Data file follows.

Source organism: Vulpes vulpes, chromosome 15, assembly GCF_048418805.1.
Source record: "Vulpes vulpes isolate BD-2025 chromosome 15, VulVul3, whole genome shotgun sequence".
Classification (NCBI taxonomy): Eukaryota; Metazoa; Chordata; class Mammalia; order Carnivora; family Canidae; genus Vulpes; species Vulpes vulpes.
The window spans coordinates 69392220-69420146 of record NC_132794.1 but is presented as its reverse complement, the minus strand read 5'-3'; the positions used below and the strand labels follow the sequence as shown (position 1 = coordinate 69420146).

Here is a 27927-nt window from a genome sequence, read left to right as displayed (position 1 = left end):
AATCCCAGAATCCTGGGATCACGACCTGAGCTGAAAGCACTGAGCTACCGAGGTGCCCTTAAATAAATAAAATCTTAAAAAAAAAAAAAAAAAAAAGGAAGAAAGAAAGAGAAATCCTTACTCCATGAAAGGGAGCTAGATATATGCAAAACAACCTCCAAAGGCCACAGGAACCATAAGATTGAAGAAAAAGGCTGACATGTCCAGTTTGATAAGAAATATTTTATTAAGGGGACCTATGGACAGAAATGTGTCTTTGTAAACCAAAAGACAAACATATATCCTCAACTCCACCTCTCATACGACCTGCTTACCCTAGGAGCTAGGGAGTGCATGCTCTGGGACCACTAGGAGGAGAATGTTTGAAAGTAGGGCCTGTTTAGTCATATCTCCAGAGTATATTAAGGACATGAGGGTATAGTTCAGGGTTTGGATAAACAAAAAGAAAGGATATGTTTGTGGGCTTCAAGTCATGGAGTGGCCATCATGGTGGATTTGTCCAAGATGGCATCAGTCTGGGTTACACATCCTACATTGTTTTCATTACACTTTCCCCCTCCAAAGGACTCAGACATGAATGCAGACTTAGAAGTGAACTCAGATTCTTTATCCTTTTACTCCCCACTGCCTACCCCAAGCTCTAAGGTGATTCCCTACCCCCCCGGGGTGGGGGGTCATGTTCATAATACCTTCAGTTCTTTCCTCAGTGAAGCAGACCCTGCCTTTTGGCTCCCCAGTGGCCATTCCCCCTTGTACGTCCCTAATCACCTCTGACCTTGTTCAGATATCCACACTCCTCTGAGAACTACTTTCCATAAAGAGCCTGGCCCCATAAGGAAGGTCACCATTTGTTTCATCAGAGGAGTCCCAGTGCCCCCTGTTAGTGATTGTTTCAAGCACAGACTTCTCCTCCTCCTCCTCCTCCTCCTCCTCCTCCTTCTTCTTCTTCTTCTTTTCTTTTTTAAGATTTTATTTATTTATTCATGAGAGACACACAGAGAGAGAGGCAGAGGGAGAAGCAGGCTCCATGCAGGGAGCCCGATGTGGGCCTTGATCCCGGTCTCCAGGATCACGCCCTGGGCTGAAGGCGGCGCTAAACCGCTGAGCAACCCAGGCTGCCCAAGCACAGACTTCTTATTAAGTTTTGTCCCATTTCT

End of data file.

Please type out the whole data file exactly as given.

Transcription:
Source organism: Vulpes vulpes, chromosome 15, assembly GCF_048418805.1.
Source record: "Vulpes vulpes isolate BD-2025 chromosome 15, VulVul3, whole genome shotgun sequence".
Classification (NCBI taxonomy): Eukaryota; Metazoa; Chordata; class Mammalia; order Carnivora; family Canidae; genus Vulpes; species Vulpes vulpes.
The window spans coordinates 69392220-69420146 of record NC_132794.1 but is presented as its reverse complement, the minus strand read 5'-3'; the positions used below and the strand labels follow the sequence as shown (position 1 = coordinate 69420146).

Here is a 27927-nt window from a genome sequence, read left to right as displayed (position 1 = left end):
AATCCCAGAATCCTGGGATCACGACCTGAGCTGAAAGCACTGAGCTACCGAGGTGCCCTTAAATAAATAAAATCTTAAAAAAAAAAAAAAAAAAAAGGAAGAAAGAAAGAGAAATCCTTACTCCATGAAAGGGAGCTAGATATATGCAAAACAACCTCCAAAGGCCACAGGAACCATAAGATTGAAGAAAAAGGCTGACATGTCCAGTTTGATAAGAAATATTTTATTAAGGGGACCTATGGACAGAAATGTGTCTTTGTAAACCAAAAGACAAACATATATCCTCAACTCCACCTCTCATACGACCTGCTTACCCTAGGAGCTAGGGAGTGCATGCTCTGGGACCACTAGGAGGAGAATGTTTGAAAGTAGGGCCTGTTTAGTCATATCTCCAGAGTATATTAAGGACATGAGGGTATAGTTCAGGGTTTGGATAAACAAAAAGAAAGGATATGTTTGTGGGCTTCAAGTCATGGAGTGGCCATCATGGTGGATTTGTCCAAGATGGCATCAGTCTGGGTTACACATCCTACATTGTTTTCATTACACTTTCCCCCTCCAAAGGACTCAGACATGAATGCAGACTTAGAAGTGAACTCAGATTCTTTATCCTTTTACTCCCCACTGCCTACCCCAAGCTCTAAGGTGATTCCCTACCCCCCCGGGGTGGGGGGTCATGTTCATAATACCTTCAGTTCTTTCCTCAGTGAAGCAGACCCTGCCTTTTGGCTCCCCAGTGGCCATTCCCCCTTGTACGTCCCTAATCACCTCTGACCTTGTTCAGATATCCACACTCCTCTGAGAACTACTTTCCATAAAGAGCCTGGCCCCATAAGGAAGGTCACCATTTGTTTCATCAGAGGAGTCCCAGTGCCCCCTGTTAGTGATTGTTTCAAGCACAGACTTCTCCTCCTCCTCCTCCTCCTCCTCCTCCTCCTTCTTCTTCTTCTTCTTTTCTTTTTTAAGATTTTATTTATTTATTCATGAGAGACACACAGAGAGAGAGGCAGAGGGAGAAGCAGGCTCCATGCAGGGAGCCCGATGTGGGCCTTGATCCCGGTCTCCAGGATCACGCCCTGGGCTGAAGGCGGCGCTAAACCGCTGAGCAACCCAGGCTGCCCAAGCACAGACTTCTTATTAAGTTTTGTCCCATTTCT